This article originally appeared in the latest July edition of Foodie: The Future and Food. Read it here!
The best way to describe Fergus Henderson is as a man who exudes originality and wit, who creates dishes of sheer deliciousness. A cult figure amongst culinary professionals and ardent devotees, the British chef has battled Parkinson's disease for many years. The challenges, however, have in no way halted his passion and influence on the revolution of nose-to-tail cooking.
Upon sitting down with Chef Henderson on his last visit to Fish & Meat here in Hong Kong, we sensed a charismatic and understated grace to his speech, especially when he spoke about the common sense of nose-to-tail cookery. This style of cuisine may perhaps not become a trend, as it embodies too much practicality and perhaps, not enough glitz, but his message is one of increasing transparency and positivity in how we treat and pick our produce. During his trip to Hong Kong, he spoke to us about British food, his illness, and why he is “not too fussed” on the concept of nose-to-tail.
How would you describe your nose-to-tail concept and why is it important?
The thing is, it's really not a “concept”. It is the way I cook, and it's really dull common sense. I've always stuck to this form of cooking (fully utilising all parts of an animal) and I didn't do this with the goal of setting this up as a cause, or healing the world.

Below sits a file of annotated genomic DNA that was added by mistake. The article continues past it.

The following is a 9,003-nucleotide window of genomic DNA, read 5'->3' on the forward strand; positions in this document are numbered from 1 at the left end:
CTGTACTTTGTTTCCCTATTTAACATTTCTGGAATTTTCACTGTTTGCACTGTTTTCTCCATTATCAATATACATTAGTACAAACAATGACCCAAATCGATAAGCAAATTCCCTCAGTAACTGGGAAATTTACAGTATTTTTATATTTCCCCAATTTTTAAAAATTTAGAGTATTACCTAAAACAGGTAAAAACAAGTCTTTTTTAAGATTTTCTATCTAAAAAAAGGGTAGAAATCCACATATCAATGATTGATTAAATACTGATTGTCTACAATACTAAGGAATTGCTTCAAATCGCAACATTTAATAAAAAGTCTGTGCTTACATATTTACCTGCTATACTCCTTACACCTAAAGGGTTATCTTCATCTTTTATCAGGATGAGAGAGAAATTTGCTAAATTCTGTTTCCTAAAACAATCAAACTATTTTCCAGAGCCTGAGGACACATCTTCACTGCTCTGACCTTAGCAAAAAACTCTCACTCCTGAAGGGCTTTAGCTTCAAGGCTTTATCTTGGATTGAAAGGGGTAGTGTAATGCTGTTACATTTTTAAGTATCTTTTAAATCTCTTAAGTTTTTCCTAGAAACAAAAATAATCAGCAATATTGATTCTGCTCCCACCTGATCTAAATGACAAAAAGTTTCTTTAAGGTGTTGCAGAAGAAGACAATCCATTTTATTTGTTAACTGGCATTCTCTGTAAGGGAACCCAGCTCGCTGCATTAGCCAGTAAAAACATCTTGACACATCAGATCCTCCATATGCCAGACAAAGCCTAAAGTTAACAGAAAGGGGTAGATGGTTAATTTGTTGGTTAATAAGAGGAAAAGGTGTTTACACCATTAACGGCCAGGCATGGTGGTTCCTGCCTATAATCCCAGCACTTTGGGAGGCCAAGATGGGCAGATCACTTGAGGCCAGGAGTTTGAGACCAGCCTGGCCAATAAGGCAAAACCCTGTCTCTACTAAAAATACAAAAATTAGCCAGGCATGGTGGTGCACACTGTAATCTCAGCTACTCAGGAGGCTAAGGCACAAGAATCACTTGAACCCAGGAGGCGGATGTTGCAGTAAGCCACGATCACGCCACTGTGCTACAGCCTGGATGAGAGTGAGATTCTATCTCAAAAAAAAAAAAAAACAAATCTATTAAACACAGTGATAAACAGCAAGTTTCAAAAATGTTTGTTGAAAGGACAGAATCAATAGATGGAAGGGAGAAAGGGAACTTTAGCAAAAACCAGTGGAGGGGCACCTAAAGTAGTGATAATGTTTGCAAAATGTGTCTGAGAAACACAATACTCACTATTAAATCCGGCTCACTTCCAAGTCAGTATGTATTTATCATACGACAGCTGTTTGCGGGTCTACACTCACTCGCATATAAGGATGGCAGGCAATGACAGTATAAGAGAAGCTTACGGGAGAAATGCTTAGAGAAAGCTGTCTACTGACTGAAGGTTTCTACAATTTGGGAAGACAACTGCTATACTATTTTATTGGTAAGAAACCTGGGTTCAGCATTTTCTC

Was your way of cooking difficult to introduce to people?
People used to tell me I was a hundred years out of date. In the past everybody cooked like this, and then the majority stopped. When I first started opening restaurants, people said it was a crazy idea. They’ve come around to it now.
Architecture was your chosen study path - does that come into play in your cooking?
Yes, it does, in various ways. Architecture is about creating a space that people occupy. You do the same with food. Whether it's the bones that people will suck on, you feed their mind and stomachs and create space. There are many similarities in the intent of both professions.